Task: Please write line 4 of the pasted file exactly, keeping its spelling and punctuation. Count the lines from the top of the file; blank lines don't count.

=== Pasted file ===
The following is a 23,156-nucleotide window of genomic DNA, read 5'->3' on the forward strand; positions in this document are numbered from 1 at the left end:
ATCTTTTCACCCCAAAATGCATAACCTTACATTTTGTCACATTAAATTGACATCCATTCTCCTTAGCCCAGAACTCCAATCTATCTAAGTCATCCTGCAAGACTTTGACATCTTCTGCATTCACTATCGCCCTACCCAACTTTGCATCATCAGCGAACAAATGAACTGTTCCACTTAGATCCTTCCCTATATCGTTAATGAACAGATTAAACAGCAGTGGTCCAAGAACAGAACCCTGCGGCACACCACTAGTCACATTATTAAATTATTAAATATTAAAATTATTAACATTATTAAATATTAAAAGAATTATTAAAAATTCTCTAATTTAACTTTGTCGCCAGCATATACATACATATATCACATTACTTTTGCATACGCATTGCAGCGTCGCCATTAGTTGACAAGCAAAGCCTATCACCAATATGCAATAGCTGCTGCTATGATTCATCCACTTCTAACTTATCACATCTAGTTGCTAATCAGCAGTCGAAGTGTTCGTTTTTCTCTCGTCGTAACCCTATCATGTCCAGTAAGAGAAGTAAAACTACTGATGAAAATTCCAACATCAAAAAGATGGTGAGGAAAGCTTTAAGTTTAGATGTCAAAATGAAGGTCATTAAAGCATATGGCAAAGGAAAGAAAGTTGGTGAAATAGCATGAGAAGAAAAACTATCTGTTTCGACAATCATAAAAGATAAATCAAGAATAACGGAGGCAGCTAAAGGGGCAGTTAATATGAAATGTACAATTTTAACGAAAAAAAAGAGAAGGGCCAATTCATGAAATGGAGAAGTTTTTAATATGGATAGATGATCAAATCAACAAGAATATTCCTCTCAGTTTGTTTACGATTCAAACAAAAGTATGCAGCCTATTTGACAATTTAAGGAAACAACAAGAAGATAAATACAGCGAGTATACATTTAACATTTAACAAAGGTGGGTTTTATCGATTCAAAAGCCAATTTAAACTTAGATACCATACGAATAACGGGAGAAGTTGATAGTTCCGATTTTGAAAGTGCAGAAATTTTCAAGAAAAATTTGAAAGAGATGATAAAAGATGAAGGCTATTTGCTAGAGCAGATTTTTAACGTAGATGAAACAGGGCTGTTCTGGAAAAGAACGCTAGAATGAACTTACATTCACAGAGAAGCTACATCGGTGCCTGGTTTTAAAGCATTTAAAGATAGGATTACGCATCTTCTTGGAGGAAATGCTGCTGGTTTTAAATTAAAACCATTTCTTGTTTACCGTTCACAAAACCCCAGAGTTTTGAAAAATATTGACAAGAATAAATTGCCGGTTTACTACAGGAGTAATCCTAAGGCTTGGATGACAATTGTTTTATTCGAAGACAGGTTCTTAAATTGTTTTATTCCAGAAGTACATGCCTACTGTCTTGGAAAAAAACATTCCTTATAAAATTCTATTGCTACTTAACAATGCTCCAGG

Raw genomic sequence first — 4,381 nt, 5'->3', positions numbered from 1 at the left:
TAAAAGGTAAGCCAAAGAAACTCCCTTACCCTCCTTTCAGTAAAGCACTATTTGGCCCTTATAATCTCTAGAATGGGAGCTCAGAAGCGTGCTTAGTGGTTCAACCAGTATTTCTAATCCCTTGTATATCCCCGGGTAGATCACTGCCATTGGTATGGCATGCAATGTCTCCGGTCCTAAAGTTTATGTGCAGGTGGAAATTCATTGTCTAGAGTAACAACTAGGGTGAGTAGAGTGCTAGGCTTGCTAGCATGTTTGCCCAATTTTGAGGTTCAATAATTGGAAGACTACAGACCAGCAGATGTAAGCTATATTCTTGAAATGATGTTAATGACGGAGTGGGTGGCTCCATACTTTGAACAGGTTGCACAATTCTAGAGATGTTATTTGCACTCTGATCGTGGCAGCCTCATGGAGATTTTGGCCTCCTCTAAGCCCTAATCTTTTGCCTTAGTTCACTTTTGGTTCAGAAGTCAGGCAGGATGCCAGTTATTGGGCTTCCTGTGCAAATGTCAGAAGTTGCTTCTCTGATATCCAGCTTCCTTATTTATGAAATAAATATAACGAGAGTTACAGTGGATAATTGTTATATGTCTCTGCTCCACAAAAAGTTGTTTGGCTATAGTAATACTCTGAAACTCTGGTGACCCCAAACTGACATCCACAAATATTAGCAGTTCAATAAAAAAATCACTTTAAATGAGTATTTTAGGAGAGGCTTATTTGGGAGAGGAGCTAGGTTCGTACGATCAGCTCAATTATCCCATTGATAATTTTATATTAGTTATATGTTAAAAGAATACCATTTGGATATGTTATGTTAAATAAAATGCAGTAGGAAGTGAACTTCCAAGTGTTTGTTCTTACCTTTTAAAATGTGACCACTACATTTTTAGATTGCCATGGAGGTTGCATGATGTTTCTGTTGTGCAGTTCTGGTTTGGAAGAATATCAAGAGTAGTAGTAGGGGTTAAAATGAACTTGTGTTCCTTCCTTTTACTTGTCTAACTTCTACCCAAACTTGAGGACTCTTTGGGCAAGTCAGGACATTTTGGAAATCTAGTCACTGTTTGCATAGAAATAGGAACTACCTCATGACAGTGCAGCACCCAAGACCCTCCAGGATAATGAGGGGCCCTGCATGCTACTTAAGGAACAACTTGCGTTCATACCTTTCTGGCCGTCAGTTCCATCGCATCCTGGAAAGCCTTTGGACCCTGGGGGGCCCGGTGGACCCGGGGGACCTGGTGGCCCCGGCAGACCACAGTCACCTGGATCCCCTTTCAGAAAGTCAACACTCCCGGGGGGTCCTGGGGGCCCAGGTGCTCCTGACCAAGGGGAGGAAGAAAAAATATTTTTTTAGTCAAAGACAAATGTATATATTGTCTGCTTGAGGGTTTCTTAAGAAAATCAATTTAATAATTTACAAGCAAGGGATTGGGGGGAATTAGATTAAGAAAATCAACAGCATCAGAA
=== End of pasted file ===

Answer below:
TAAAAGGTAAGCCAAAGAAACTCCCTTACCCTCCTTTCAGTAAAGCACTATTTGGCCCTTATAATCTCTAGAATGGGAGCTCAGAAGCGTGCTTAGTGGTTCAACCAGTATTTCTAATCCCTTGTATATCCCCGGGTAGATCACTGCCATTGGTATGGCATGCAATGTCTCCGGTCCTAAAGTTTATGTGCAGGTGGAAATTCATTGTCTAGAGTAACAACTAGGGTGAGTAGAGTGCTAGGCTTGCTAGCATGTTTGCCCAATTTTGAGGTTCAATAATTGGAAGACTACAGACCAGCAGATGTAAGCTATATTCTTGAAATGATGTTAATGACGGAGTGGGTGGCTCCATACTTTGAACAGGTTGCACAATTCTAGAGATGTTATTTGCACTCTGATCGTGGCAGCCTCATGGAGATTTTGGCCTCCTCTAAGCCCTAATCTTTTGCCTTAGTTCACTTTTGGTTCAGAAGTCAGGCAGGATGCCAGTTATTGGGCTTCCTGTGCAAATGTCAGAAGTTGCTTCTCTGATATCCAGCTTCCTTATTTATGAAATAAATATAACGAGAGTTACAGTGGATAATTGTTATATGTCTCTGCTCCACAAAAAGTTGTTTGGCTATAGTAATACTCTGAAACTCTGGTGACCCCAAACTGACATCCACAAATATTAGCAGTTCAATAAAAAAATCACTTTAAATGAGTATTTTAGGAGAGGCTTATTTGGGAGAGGAGCTAGGTTCGTACGATCAGCTCAATTATCCCATTGATAATTTTATATTAGTTATATGTTAAAAGAATACCATTTGGATATGTTATGTTAAATAAAATGCAGTAGGAAGTGAACTTCCAAGTGTTTGTTCTTACCTTTTAAAATGTGACCACTACATTTTTAGATTGCCATGGAGGTTGCATGATGTTTCTGTTGTGCAGTTCTGGTTTGGAAGAATATCAAGAGTAGTAGTAGGGGTTAAAATGAACTTGTGTTCCTTCCTTTTACTTGTCTAACTTCTACCCAAACTTGAGGACTCTTTGGGCAAGTCAGGACATTTTGGAAATCTAGTCACTGTTTGCATAGAAATAGGAACTACCTCATGACAGTGCAGCACCCAAGACCCTCCAGGATAATGAGGGGCCCTGCATGCTACTTAAGGAACAACTTGCGTTCATACCTTTCTGGCCGTCAGTTCCATCGCATCCTGGAAAGCCTTTGGACCCTGGGGGGCCCGGTGGACCCGGGGGACCTGGTGGCCCCGGCAGACCACAGTCACCTGGATCCCCTTTCAGAAAGTCAACACTCCCGGGGGGTCCTGGGGGCCCAGGTGCTCCTGACCAAGGGGAGGAAGAAAAAATATTTTTTTAGTCAAAGACAAATGTATATATTGTCTGCTTGAGGGTTTCTTAAGAAAATCAATTTAATAATTTACAAGCAAGGGATTGGGGGGAATTAGATTAAGAAAATCAACAGCATCAGAA